In a September 7 notice, China's Ministry of Industry and Information Technology (MIIT) announced that its annual review of enterprises holding infrastructure telecommunications service permits and inter-regional telecommunications service permits had found 314 enterprises that failed to meet standards. The majority of non-compliant enterprises were ISPs, service providers, or data center VAS operators involved in internet access, online gaming, online reading, and music downloads, among other fields. The companies named account for around 15% of the more than 2,000 enterprises inspected.
According to the MIIT, the companies named were culpable for unauthorized changes to shareholder structure, operations exceeding the scope of their permits, and other violations, and will be dealt with by MIIT and Ministry of Commerce departments. In addition to being ordered to correct irregularities, companies may have their permits suspended or revoked, and could be barred from engaging in related businesses.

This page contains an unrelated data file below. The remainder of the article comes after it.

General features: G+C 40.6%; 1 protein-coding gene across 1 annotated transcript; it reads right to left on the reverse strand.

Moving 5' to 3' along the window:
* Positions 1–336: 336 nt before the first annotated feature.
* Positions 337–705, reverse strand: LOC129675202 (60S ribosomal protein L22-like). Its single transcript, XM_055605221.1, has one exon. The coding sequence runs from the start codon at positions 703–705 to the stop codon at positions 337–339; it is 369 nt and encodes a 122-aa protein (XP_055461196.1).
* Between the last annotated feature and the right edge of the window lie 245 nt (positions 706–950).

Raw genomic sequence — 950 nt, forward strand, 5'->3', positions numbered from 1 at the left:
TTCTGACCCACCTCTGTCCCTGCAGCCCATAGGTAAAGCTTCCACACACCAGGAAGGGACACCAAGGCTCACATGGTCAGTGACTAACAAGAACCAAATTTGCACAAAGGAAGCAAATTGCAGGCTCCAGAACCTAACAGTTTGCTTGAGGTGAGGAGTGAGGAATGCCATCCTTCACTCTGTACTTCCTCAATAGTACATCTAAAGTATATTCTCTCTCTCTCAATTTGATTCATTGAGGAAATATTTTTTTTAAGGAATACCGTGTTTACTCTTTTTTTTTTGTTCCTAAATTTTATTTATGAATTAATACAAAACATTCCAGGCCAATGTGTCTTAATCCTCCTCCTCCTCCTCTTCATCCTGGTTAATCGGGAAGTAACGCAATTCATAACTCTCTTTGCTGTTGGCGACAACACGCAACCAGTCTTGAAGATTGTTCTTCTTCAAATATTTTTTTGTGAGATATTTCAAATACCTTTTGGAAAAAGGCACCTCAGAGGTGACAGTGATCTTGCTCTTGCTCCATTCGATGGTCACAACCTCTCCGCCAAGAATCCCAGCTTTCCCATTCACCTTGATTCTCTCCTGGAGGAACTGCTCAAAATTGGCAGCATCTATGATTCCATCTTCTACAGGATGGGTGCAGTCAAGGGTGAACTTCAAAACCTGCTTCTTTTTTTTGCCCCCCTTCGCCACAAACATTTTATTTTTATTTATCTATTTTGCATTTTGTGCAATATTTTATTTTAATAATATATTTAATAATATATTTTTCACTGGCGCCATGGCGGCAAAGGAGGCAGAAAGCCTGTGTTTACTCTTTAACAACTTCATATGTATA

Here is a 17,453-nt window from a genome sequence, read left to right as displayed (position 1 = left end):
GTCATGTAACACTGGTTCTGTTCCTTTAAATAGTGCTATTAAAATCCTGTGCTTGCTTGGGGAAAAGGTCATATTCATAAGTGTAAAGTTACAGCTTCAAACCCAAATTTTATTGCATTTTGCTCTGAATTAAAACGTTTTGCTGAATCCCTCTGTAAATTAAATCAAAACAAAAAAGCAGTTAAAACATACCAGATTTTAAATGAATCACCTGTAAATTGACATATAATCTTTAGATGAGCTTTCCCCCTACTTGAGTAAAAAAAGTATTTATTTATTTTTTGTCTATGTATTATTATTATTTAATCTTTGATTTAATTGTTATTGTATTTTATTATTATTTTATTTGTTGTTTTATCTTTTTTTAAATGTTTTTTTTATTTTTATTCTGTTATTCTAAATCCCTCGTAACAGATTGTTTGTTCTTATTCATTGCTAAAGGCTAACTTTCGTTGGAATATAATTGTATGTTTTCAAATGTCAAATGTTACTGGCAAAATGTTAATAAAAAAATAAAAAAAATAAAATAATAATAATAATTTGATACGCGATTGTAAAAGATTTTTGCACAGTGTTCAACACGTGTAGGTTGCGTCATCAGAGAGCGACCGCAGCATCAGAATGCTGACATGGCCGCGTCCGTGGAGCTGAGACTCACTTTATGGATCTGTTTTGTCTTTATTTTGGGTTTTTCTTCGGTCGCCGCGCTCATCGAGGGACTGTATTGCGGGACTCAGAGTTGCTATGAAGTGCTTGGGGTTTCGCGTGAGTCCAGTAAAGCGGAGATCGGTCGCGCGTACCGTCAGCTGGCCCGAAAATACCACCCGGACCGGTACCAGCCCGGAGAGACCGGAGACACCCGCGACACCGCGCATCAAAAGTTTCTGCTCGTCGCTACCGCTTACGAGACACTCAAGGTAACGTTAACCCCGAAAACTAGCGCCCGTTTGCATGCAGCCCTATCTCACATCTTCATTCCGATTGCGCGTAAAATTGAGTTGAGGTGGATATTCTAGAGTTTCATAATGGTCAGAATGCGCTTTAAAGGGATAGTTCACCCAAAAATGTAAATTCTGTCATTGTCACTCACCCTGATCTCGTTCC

In an interview with Economic Information Daily, IT industry expert Wang Yijiang said that besides the oft-cited problems of online pornography and unauthorized mobile billing, unauthorized trade in bandwidth resources and ISP licenses was becoming increasingly worrisome. In Beijing alone, unauthorized resale of bandwidth resources is a common occurrence, with many authorized internet service providers outsourcing residential compound internet access contracts to unauthorized ISPs which compete with other companies on price. In one case, the ISPs responsible for one residential compound advertised 10 Mbps internet access for RMB 65 per month - while China Telecom (NYSE: CHA; 0728.HK) offers 2 Mbps access for RMB 120 per month.